Genetically Modified, Cloned Pigs Could Provide Organs for Humans

PPL Therapeutics announced this week that on Christmas Day five genetically modified and cloned Pigs were born that bring the possibility of Xenotransplantation — transplanting organs from animals to human beings — one step closer.

The pigs are genetically modified to make it more likely that an organ transplanted to human beings would not be rejected by the human immune system. Researchers knocked out a gene in the pigs that produces an enzyme that adds a sugar to the surface of the cells. This sugar would be identified immediately by the human immune system which result in an attack and the rejection of the organ.

Which does not mean that organs from these genetically modified pigs are ready to be transplanted into humans. In fact, another gene that performs a similar function would have to be knocked out as well as several human genes added in order for there to be a reasonable chance at transplanted organs not being rejected.

Still, PPL Therapeutics vice-president David Ayares told New Scientist that he hopes human trials could begin within five years. Pigs, by the way, would be ideal for heart transplants since the heart in this particular species of pig is roughly the same size as the human heart.

Since the pigs were cloned, PPL Therapeutics would have the ability to quickly ramp up production of replacement organs should their technology eventually succeed in human trials.

Of course, the animal rights community is opposed to this, with the Campaign for Responsible Transplantation once again raising the red flag about possible pig viruses being passed on to human beings. CRT has spent the last couple of years arguing that the possibility of cross-infection of porcine endogenous retrovirus should lead to an outright ban of xenotransplantation with pigs.

In 1997, researchers proved that, at least in laboratory conditions, PERV could jump from pig cells to human cells. PPL Therapeutics and other companies hoping to market this technology will likely have to create pigs that are free from PERV. The PERV virus has been completely sequenced and patented, however. Another company, Immerge, has bred pigs which it says are genetically modified so they cannot pass along PERV to human beings.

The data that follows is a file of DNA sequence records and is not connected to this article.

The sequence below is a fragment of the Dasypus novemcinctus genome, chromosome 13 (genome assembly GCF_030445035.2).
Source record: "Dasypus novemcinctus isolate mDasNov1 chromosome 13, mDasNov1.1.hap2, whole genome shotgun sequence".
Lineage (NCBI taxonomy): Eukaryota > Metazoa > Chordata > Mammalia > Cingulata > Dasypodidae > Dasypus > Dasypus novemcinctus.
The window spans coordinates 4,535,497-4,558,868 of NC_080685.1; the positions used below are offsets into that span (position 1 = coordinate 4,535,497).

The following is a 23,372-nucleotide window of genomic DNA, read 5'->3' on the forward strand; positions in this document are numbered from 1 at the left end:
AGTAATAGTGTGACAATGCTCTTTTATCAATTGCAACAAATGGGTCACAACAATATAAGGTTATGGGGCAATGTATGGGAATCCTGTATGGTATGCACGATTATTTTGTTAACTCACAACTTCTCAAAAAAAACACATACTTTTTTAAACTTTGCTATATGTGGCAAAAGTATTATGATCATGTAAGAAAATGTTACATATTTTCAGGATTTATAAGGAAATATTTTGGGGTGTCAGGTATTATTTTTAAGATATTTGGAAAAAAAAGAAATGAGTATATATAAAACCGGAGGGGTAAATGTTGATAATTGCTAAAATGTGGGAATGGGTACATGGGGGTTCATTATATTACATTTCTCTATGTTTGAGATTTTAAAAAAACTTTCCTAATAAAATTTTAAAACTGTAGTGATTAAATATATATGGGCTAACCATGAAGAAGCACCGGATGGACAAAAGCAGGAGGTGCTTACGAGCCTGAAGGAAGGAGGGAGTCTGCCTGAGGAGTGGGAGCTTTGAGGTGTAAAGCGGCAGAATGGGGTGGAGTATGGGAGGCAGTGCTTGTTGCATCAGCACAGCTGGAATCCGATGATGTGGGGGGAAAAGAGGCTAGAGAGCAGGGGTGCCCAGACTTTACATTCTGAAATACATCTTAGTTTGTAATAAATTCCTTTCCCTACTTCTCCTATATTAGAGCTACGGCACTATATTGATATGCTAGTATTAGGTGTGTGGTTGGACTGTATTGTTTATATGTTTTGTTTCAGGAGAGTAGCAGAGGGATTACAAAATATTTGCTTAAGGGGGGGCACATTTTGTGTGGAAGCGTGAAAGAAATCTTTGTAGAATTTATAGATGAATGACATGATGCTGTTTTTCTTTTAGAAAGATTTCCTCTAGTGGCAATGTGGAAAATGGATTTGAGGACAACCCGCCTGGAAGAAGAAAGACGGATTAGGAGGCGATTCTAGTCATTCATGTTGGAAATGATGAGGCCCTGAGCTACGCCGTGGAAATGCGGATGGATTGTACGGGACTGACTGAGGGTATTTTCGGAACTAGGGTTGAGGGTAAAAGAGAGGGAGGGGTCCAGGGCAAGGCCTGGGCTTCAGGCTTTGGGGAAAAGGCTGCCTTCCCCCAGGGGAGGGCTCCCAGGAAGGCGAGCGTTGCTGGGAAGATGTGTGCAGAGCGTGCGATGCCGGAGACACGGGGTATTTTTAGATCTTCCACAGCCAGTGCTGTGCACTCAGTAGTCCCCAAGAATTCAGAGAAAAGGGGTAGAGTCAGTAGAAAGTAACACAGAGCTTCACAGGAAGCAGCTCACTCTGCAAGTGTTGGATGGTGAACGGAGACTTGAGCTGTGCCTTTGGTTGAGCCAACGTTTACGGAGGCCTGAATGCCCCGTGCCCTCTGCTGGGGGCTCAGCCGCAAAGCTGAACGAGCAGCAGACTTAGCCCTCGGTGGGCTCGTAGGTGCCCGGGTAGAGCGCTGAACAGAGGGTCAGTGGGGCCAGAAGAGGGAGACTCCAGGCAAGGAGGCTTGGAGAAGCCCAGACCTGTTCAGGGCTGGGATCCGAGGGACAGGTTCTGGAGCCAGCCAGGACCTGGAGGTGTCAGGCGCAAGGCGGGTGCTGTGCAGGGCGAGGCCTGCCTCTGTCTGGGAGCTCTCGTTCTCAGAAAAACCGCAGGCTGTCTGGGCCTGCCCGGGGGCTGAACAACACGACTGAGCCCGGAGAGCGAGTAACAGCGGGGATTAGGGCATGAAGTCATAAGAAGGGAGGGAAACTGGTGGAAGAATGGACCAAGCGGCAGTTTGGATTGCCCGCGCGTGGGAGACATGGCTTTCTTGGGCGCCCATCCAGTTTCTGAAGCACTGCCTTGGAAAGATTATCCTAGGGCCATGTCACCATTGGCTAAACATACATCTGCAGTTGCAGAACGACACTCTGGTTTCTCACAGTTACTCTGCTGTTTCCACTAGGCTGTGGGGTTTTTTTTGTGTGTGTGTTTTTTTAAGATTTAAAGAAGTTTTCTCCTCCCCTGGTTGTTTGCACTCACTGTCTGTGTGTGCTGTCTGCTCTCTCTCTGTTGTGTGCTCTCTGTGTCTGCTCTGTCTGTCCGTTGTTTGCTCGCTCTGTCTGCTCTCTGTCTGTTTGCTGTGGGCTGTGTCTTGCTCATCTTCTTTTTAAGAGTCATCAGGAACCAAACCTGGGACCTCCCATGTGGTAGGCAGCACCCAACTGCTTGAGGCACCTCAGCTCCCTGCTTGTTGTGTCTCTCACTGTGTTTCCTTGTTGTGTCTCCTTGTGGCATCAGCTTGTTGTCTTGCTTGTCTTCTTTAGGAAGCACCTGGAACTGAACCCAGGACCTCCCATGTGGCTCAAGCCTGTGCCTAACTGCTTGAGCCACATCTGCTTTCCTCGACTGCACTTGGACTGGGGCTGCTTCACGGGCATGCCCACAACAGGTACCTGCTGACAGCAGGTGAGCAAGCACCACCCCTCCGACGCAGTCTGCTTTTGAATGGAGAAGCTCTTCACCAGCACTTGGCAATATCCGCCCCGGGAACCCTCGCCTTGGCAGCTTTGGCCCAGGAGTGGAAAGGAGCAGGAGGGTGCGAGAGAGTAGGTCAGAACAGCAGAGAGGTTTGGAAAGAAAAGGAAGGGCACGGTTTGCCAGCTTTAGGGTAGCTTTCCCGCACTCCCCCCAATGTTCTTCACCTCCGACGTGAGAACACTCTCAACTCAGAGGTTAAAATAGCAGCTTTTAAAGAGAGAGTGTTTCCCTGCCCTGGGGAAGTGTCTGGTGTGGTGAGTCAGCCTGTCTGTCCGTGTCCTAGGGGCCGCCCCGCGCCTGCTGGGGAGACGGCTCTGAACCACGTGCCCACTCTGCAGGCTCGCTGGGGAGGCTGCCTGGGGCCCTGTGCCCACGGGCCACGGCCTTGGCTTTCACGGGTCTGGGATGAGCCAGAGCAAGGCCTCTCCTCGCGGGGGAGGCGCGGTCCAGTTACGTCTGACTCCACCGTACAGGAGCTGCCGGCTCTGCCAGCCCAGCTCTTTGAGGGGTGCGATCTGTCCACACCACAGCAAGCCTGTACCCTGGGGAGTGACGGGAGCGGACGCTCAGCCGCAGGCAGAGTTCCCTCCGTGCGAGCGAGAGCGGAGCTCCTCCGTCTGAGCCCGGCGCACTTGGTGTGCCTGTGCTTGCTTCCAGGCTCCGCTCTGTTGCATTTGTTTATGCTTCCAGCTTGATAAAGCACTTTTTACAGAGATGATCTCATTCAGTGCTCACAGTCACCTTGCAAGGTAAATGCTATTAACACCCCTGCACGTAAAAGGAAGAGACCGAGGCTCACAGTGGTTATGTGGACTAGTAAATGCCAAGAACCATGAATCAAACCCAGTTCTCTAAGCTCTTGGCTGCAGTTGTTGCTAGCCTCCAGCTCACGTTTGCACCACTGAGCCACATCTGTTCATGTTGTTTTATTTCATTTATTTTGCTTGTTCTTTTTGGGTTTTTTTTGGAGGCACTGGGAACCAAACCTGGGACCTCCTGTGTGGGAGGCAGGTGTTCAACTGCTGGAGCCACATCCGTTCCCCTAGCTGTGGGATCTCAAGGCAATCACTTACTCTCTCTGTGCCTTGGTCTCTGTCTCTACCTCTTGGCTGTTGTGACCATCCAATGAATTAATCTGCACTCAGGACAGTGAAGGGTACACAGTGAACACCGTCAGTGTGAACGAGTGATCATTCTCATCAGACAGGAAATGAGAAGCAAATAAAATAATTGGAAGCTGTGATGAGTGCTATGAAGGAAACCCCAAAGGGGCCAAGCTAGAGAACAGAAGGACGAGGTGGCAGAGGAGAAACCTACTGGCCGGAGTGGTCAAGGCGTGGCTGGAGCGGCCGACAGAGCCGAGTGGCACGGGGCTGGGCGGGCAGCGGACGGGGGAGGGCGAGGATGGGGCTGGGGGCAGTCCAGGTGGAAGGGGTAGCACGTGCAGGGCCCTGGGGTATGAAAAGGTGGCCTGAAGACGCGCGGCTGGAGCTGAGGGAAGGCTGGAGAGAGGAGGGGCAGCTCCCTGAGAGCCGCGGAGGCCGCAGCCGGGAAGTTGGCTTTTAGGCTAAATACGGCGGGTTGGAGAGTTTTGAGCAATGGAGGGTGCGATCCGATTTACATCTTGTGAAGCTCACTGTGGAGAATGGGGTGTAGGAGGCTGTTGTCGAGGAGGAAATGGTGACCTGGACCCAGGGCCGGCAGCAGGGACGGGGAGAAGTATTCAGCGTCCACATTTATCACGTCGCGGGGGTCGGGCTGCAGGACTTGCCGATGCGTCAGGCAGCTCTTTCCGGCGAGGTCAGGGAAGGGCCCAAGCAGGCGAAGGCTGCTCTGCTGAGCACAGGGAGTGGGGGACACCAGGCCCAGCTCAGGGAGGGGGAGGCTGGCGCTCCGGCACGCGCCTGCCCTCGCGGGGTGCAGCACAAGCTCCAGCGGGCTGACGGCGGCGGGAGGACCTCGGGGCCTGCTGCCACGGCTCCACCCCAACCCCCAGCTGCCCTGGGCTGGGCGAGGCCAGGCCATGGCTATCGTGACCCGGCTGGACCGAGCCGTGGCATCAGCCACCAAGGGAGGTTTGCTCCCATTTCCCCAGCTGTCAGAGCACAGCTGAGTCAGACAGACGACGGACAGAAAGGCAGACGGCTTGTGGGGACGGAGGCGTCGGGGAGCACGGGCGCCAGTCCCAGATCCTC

Which is largely irrelevant to the animal rights activists, for whom the argument is largely a smokescreen. Wired, for example, cites an earlier interview with CRT’s Alix Fano in which Fano said,

Every animal has hundreds of retroviruses, and there’s no way you can breed them out. And there could be other viruses lurking in these pigs, not to mention parasites, bacteria, fungi and latent infections of all kind.

Of course if medical technologies are required to meet a criteria of eliminating unknown fears and possibilities, then a lot more has to go out the window than just xenotransplantation. For example, pig heart valves are currently used in valve replacement surgery — and with no reports of cross contamination of pig viruses, parasites, etc. to my knowledge.

Ironically, Dr. Jay Fishman, who sequenced the PERV disease, presented a paper in May 2000 noting that organs transplanted from animals to humans might actually turn out to be safer because common human diseases that cause organ failure would likely not grow in organs transplanted from another species. Wired quotes Fishman as writing in that paper,

Due to the species differences between the host (human) and donor (non-human species), the risk of infection of the transplanted organ … may actually be decreased. This incudes common pathogens such a cytomegalovirus, Epstein-Barr virus, … herpes, hepatitis B and C, and possibly human immunodeficiency viruses.


Cloned pigs as organ donors?. Kristen Philipkoski, Wired, January 3, 2002.

Knock-out pig clones advance transplant hopes. Emma Young, New Scientist, January 3, 2002.

Animal transplants: a step closer?. The BBC, January 3, 2002.

New pig clones born. The BBC, January 2, 2002.

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